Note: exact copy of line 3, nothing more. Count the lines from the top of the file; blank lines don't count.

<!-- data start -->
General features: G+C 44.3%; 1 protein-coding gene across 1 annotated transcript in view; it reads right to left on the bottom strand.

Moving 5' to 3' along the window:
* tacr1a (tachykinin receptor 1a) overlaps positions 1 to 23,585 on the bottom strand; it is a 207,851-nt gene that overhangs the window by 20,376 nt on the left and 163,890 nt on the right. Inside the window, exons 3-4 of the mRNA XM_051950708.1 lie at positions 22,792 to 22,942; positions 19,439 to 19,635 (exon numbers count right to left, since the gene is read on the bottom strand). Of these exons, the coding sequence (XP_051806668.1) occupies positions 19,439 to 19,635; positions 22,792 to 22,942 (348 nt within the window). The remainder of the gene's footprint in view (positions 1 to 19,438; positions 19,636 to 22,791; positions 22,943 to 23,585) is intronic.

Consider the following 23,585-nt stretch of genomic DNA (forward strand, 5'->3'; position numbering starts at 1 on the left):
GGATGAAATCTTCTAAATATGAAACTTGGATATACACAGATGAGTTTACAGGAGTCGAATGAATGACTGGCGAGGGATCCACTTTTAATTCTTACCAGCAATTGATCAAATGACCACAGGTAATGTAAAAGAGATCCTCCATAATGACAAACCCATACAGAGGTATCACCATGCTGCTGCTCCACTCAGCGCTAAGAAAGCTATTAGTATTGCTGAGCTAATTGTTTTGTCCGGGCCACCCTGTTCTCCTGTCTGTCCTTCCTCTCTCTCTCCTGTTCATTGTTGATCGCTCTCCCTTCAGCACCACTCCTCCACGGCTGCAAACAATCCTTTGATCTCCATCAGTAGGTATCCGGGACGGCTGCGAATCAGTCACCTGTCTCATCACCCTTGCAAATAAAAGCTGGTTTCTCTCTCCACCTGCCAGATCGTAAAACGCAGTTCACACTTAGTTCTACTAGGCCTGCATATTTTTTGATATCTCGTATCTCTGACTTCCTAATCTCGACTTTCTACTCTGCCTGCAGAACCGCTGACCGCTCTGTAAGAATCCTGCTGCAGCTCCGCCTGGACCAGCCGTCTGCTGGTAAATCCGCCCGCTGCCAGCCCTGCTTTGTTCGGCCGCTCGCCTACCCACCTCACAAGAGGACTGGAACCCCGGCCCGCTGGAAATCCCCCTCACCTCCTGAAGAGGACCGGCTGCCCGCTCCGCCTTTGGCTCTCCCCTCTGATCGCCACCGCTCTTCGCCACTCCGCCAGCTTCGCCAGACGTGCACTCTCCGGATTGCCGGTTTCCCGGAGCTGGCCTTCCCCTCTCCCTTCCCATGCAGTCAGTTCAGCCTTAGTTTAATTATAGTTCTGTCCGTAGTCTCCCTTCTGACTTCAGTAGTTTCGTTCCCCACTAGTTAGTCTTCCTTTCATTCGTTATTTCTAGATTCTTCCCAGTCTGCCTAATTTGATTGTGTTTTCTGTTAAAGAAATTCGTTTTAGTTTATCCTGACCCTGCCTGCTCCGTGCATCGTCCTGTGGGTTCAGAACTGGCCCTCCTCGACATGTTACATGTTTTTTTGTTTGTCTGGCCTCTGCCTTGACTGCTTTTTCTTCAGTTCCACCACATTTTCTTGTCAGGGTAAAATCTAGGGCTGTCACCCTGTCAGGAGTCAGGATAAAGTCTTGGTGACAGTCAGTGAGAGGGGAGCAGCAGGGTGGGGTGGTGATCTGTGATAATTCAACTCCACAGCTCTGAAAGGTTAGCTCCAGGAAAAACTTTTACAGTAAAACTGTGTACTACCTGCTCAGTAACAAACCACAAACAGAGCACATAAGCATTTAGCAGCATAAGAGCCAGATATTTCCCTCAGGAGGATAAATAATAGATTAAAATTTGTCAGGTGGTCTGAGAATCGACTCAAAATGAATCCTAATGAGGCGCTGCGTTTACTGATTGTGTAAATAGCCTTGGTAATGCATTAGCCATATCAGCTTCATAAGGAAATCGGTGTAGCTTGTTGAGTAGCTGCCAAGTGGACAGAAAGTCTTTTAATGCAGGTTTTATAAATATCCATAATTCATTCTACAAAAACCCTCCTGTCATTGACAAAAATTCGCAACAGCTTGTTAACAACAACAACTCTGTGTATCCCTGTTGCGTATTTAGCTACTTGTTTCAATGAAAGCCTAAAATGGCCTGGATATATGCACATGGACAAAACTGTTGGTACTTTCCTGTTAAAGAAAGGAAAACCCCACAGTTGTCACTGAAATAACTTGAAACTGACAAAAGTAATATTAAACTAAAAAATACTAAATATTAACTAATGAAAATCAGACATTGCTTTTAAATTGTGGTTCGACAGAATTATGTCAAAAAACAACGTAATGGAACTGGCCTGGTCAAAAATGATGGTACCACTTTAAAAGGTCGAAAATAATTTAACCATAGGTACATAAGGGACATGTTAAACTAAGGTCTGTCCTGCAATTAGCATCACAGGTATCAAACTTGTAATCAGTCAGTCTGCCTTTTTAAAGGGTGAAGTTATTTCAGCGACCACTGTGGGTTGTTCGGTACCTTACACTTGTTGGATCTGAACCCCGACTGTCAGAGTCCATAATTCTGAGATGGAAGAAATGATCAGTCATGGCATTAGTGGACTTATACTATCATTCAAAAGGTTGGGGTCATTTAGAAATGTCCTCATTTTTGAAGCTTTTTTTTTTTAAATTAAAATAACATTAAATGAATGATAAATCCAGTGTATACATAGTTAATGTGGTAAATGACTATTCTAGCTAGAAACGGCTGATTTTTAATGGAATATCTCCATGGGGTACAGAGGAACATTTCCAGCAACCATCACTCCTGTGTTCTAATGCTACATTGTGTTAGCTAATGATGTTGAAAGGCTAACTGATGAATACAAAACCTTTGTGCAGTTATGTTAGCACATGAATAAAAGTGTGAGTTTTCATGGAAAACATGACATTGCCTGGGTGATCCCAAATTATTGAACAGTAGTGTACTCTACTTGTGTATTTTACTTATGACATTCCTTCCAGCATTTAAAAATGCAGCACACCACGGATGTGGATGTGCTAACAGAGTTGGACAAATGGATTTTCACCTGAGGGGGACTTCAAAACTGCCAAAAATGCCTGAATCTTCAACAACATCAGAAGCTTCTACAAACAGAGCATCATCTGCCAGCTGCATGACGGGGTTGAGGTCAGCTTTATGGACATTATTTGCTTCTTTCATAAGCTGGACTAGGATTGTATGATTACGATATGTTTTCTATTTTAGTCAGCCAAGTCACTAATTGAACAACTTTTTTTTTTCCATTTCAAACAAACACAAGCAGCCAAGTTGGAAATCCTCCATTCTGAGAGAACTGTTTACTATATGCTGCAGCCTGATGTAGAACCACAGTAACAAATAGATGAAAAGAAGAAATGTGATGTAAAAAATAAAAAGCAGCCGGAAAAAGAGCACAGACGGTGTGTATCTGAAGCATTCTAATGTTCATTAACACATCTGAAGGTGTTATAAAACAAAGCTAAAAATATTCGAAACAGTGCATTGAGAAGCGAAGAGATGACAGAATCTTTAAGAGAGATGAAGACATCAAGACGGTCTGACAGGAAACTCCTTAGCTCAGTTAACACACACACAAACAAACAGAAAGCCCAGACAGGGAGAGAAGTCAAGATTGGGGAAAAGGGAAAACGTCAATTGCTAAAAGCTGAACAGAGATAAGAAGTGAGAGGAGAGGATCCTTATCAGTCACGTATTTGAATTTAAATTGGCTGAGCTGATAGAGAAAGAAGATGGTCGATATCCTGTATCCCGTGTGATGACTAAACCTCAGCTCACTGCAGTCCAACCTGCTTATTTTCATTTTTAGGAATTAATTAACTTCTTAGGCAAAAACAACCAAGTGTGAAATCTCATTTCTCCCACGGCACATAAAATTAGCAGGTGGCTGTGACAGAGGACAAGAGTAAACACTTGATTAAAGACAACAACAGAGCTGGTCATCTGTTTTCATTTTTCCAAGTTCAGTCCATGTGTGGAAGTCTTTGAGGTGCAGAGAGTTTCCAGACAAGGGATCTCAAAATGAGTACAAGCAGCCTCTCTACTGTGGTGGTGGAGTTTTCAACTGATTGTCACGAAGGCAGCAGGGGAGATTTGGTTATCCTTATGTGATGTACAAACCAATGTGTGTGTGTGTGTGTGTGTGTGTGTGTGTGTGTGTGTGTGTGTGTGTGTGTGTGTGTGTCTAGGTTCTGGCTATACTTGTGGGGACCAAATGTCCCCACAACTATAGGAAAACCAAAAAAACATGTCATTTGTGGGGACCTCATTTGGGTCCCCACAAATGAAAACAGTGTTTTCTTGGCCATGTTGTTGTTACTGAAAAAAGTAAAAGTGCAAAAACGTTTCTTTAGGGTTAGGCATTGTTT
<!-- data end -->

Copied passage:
* tacr1a (tachykinin receptor 1a) overlaps positions 1 to 23,585 on the bottom strand; it is a 207,851-nt gene that overhangs the window by 20,376 nt on the left and 163,890 nt on the right. Inside the window, exons 3-4 of the mRNA XM_051950708.1 lie at positions 22,792 to 22,942; positions 19,439 to 19,635 (exon numbers count right to left, since the gene is read on the bottom strand). Of these exons, the coding sequence (XP_051806668.1) occupies positions 19,439 to 19,635; positions 22,792 to 22,942 (348 nt within the window). The remainder of the gene's footprint in view (positions 1 to 19,438; positions 19,636 to 22,791; positions 22,943 to 23,585) is intronic.